A brief summary
DDD is a very dense book, and it is logically divided in four parts:
- Putting the Domain Model to work, which covers the importance of the Ubiquitous Language and the centrality of the model of the application domain.
- The building blocks describes the patterns used at the finer level, such as Entity, Value Object, Aggregate, Service, Factory and Repository.
- Refactoring towards deeper insight covers the continuos process of adapting the Domain Model to new insights and crunched knowledge, believing firmly that an hidden model exists and will be reached with a supple design. Modelling as described here is like applying an unification theory to software.
- Strategic design introduces the techniques for large scale structure and separation of contexts, such as the famous Anticorruption Layer (although it is not the only communication medium between different Domain Models.)
In my opinion the third and fourth parts are the most difficult to
digest, due to their abstractness (not everyone of us has worked at that
scaling level) and the perceived distance from working code. In fact,
the first two parts are rich in code samples, which gradually vanishes
towards the end of the book while the view on object-oriented
applications is taken to an higher level. Diagrams, both based on Uml
and not, are preferred throughout the last chapters.
How to read it
Many people start reading DDD full of confidence, scheduling five chapters a day, only to struggle very quickly, usually in the second part, and abandone it. Even in my recently completed reading from cover to cover, I waited some time before starting the third part.
This book is intended as a series of patterns - notice the capital letters used for most of the names - those names are specific terms with a precise meaning. In the case of the Gang of Four book on design patterns, this made it hard to read cover to cover because of the lack of a common thread between the chapters.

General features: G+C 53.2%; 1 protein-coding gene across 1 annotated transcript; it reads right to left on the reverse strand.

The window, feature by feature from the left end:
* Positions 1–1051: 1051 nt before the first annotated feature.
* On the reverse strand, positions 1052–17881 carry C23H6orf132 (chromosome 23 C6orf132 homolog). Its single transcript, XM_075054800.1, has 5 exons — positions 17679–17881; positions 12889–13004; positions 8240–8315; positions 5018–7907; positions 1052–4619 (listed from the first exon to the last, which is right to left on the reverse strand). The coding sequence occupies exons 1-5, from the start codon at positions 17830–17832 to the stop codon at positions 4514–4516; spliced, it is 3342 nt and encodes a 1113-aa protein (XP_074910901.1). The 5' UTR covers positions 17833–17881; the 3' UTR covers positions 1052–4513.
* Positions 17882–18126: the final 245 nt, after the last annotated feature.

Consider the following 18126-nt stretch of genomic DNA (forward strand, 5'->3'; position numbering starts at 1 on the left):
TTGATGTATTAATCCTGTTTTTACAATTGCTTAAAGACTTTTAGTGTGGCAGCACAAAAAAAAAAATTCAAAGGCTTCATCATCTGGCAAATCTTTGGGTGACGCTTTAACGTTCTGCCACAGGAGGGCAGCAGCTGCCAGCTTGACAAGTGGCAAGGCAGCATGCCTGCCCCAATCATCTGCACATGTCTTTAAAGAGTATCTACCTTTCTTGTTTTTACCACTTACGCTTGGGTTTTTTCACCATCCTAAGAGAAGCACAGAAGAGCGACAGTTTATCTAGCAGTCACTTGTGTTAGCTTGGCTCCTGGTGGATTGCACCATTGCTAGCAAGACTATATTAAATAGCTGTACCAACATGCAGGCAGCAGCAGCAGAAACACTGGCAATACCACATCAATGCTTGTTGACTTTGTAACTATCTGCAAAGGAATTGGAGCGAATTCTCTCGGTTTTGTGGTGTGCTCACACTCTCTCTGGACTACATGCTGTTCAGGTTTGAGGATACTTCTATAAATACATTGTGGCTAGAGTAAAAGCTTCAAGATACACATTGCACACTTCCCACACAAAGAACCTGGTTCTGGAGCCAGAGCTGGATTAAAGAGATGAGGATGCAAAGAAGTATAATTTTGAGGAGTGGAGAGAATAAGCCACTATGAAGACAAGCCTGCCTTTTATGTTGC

But in this book's case, the main theme is the model-driven design practice that evolves from the finest level - the class and its methods - to BoundedContexts and Responsibility Layers. That said, the information contained is very dense and I have never read more than 15-20 pages on a given day. I suggest you do to the same or you risk burning out before reaching half of the book. Also taking notes is a mean that forces high focus of the content and may help.
There is a lighter book freely available - Domain-Driven Design quickly - which promises to explain you DDD in 100 pages. Don't read it: when I tried, I understood a concept only as long as I have already read it on the original DDD book, and never learn anything on the new material. The original is 400-page long, but it is already condensed as much as possible.
A book that expands on the code samples and the design process is Applying Domain-Driven Design and Patterns, which is a good read to combine with DDD (in fact, it is 600-page long.) You may refer to it when you want more practical examples of a pattern treated in the original book.
In sum, this book is often cited as the DDD book, and in the future it may be considered the bible of real object-oriented development. If you have it on your shelf, I suggest you to read as much as you can beginning from the start, skipping only the fourth part if you do not ordinarily deal with large-scale applications.